Stratford of course.
(note the security guard on the right – he never took his eyes off me – clearly been told to look out for psychogeographers)
I couldn’t let my pre-Olympic skepticism allow me to ignore the fact that it is taking place right on my doorstep. I’ve been moaning about it for the last 6 years but now it’s here felt an obligation to see what was going on.
I’ve watched the Stadium and Velodrome mushroom at the end of the Asda Car Park – and via the Asda Car Park is the best route into the Olympic Park if you want to avoid the crush at Stratford. Since I moved to the area I’ve walked along the Eastway noting the gradual change.
So I bought a ticket for the Women’s Basketball.
At the end of Ruckholt Road there’s a gate at Eton Manor with a new bridge leading over into the park. This bridge and cinder track to the basketball arena crushed what was left of the Eton Manor Boys Club – a 19th Century philanthropic enterprise for the boys of Hackney Wick.
|still from a video I shot in 2007 – watch the video here|
Where there were a series of rugby pitches is now a coach park. Tucked away in the corner was a small blue hut serving as a box office – there was not a soul around. It seems people don’t fancy entering the Olympics from Leyton.
|The wild flowers are the real stars of London 2012|
|This reminded me of a scene from I Am Cuba|
I’d rather the Lower Lea Valley had been left alone to be overgrown with budliea, Japanese Balsam and Giant Hogweed. However, the landscaped banks of wild flowers are beautiful, and paradoxically possibly more in tune with the ‘natural’ habitat.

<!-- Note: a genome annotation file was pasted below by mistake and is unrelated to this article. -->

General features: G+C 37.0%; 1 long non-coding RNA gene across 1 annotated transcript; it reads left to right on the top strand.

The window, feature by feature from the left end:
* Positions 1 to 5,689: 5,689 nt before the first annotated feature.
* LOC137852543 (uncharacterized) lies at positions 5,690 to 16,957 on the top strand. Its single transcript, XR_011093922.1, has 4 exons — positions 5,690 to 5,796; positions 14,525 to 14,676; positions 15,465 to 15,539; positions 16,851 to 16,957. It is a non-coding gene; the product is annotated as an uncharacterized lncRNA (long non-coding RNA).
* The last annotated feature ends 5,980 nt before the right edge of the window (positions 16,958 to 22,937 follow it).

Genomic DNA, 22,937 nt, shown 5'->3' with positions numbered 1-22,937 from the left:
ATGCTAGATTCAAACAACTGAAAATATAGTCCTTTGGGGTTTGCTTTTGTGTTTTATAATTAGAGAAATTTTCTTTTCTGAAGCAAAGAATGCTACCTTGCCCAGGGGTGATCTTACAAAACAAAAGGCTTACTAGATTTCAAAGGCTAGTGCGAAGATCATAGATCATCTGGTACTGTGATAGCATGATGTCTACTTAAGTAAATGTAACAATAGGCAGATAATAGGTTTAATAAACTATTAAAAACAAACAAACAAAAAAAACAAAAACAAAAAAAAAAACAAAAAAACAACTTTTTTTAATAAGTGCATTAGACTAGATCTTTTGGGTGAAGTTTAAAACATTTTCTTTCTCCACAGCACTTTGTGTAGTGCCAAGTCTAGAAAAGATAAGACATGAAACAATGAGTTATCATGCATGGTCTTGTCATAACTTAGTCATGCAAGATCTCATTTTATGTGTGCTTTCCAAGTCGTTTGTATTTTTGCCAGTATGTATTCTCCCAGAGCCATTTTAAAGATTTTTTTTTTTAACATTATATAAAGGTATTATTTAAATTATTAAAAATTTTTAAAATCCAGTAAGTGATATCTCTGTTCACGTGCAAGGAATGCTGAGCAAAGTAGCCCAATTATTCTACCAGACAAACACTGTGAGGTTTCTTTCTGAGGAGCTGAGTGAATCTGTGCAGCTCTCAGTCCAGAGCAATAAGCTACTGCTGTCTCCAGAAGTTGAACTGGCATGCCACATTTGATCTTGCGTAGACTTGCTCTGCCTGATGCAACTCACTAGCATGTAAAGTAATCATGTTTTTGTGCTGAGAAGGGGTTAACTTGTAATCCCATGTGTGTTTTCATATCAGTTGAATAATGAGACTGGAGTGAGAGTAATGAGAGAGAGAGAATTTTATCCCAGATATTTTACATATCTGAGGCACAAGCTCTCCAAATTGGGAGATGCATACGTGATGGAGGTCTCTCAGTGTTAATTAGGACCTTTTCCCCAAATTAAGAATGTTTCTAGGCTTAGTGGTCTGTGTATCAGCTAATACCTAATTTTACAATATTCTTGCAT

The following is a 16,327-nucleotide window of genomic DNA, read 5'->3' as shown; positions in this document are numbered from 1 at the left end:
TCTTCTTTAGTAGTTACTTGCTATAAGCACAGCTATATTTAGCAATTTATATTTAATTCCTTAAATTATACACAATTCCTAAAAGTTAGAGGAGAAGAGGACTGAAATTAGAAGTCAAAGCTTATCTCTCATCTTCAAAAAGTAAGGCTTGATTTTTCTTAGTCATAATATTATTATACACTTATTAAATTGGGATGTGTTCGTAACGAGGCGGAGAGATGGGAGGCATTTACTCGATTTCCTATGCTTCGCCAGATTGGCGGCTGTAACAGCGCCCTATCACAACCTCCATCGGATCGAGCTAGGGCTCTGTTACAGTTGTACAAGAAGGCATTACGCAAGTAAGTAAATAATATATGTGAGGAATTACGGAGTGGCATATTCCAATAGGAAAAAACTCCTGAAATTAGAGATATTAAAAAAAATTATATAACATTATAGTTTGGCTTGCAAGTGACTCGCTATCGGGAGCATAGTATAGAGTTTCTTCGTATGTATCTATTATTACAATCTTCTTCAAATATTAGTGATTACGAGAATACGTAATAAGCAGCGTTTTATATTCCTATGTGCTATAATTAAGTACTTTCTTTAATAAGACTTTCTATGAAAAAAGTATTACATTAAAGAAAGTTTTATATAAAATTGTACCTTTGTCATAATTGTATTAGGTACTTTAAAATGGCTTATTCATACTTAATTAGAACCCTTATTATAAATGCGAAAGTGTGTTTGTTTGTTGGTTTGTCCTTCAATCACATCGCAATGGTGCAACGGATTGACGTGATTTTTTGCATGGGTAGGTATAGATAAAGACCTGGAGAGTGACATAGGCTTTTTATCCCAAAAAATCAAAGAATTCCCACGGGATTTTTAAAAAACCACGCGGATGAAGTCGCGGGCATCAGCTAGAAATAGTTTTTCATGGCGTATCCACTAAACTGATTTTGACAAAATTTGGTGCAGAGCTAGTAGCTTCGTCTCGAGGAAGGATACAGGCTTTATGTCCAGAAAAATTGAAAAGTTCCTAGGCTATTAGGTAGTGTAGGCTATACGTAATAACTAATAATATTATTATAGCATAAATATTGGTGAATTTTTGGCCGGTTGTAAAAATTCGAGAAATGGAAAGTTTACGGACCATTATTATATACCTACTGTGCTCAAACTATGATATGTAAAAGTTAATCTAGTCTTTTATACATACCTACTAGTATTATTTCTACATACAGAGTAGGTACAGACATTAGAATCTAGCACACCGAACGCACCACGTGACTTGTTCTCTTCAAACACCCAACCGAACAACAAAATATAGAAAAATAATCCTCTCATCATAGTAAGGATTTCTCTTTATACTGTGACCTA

I was telling my wife how I preferred it the way it was and she pointed out that hardly anybody came down here when it was a post-industrial wilderness. I tried to make the point that that was the beauty of it but I suppose psychogeographers are a fairly narrow demographic.
The River Lea running through the park though is haunted by the absence of Iain Sinclair and Andrew Kotting in their swan pedalo. The end of their odyssey from Hastings to Hackney was truncated by barriers prohibiting passage along the Olympic Waterways.
|I don’t get the giant crayons poking out of the Lea|
Two of Britain’s great topographers pedaling past the stadium in a giant swan would have been the perfect opening ceremony.